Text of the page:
One word changed my whole perception of the Bog In A Bag from a bit of a joke to something pretty useful. One word uttered by my wife which instantly transported me to a dark, dark place which I had succesfully blocked from my memory. One word which was…
If you’re not with me on this, imagine if you will 100,000 people, mostly in tents and mostly eating and drinking evil things, and mostly sharing the same toilets.
And if you’re good at imagining, you’ll start to understand why the Bog In A Bag isn’t such a crazy idea after all.
Invented by the very smiley Kate Castle after a night we’ve all probably experienced – laying in a tent bursting for a wee and desperate not to have to walk in the dark to a cold toilet – the bog in a bag is pretty much as basic a design as it could be.
Kate has taken one 3-legged camping stool, cut a hole in it and suspended a plastic bag full of clever liquid-absorbing crystals into which you… deposit.
So, let’s start with the familiar bit; The stool itself is a pretty standard 3-legged affair – you’ve probably seen them at campsites, perfect for the odd squat but not exactly comfortable. With a coated nylon seat into which a generous round hole has been cut, it looks anatomically suitable for adult and child of both sex. The seat also comes with a removable cover, turning the stool into a proper, covered seat.
What turns it into a viable toilet is the rather clever combination of plastic bag, and packets of liquid absorbing granules which BogInABag.com says will absorb 700ml of liquid.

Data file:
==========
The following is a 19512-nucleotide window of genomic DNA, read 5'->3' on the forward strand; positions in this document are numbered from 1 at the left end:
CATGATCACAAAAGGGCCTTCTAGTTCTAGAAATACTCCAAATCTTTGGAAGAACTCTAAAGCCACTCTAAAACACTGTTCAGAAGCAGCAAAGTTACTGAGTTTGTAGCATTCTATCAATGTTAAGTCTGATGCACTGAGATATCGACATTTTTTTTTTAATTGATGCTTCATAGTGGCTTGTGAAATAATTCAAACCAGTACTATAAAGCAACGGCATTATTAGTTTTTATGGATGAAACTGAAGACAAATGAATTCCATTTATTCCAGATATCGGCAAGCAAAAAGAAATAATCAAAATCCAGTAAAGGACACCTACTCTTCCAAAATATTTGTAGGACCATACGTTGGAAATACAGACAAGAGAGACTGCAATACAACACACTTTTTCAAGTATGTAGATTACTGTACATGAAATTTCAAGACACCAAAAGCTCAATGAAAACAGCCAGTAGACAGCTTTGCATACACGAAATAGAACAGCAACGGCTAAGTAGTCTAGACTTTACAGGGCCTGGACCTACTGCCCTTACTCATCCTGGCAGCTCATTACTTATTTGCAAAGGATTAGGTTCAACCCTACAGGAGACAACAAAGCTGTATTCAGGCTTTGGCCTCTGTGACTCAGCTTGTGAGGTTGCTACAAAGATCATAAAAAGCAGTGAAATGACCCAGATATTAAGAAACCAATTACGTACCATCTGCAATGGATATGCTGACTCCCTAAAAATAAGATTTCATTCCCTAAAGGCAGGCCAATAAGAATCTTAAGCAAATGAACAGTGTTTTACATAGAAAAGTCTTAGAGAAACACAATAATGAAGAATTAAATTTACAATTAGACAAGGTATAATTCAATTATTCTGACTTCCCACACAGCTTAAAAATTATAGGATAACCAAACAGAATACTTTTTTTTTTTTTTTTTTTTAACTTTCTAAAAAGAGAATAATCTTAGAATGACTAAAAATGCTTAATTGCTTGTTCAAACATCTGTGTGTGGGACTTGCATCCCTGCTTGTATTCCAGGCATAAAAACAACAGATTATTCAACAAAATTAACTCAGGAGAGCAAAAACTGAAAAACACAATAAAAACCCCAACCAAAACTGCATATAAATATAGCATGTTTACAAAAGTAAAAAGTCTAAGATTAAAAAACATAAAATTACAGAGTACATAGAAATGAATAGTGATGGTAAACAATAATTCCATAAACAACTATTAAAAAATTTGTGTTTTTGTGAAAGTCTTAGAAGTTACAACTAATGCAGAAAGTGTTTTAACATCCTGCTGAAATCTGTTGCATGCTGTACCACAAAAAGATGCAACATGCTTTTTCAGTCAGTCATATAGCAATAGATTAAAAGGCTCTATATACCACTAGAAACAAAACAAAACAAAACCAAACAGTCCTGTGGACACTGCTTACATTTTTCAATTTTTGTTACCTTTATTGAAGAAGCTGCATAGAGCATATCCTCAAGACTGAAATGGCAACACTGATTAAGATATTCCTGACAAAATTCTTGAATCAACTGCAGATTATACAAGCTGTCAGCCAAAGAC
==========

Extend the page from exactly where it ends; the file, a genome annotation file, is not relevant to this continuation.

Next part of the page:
You simply fold the bag over the top of the stool, making sure that it hangs down through the hole, and then sit yourself down for a moment of “release”. Then when you’re done, unhook the bag from the stool, tie a knot in the top and remember to stick it in a bin some time soon.
Now, if you’re still with me and not sniggering at the back thinking you’d never stoop so low as to poo in a tent, let me tell you that I can think of a couple of times when the BogInABag would have been infinitely preferable to reality.
One particular rafting trip in Peru involved 14 people, a bucket, a loo seat and a handful of chalk. I’ll say no more.
And of course there’s the aforementioned Glastonbury, where I can imagine nothing more satisfying than returning to one’s tent porch in favour of the gag-inducing loos. And nothing more amusing that knowing there’s a drunk 16-year old laying comatose not 3ft from your bare backside as you get your own back for them falling over your tent in the middle of the night.
Bog In A Bag weighs 1.2Kg, which isn’t bad. The only thing lacking, to my mind, is some sort of holster/pocket for a few sheets of toilet paper, baby wipes or hand sanitiser. With those included, this would get a 5-Hammer review.
So, there you go. I managed the whole review without making one single Stool Sample gag. I’m so proud.
Summary: Bog In A Bag is easily dismissed as a bit of a joke, and nobody really likes to think about having to answer nature’s call, but after a bit of thought I’m won around and think this is a superb idea. No more ‘bush wees’ for the wife; no more enduring the horror of the loos at Glastonbury and no more walking across cold, barren campsites in the dead of night. I’d say this was ideal for anyone with kids, or who spends a long time outdoors with a dislike of digging a hole and leaning on a log. As it’s essentially a usable trail/camp stool it’s not entirely something you wouldn’t take outdoors anyway.
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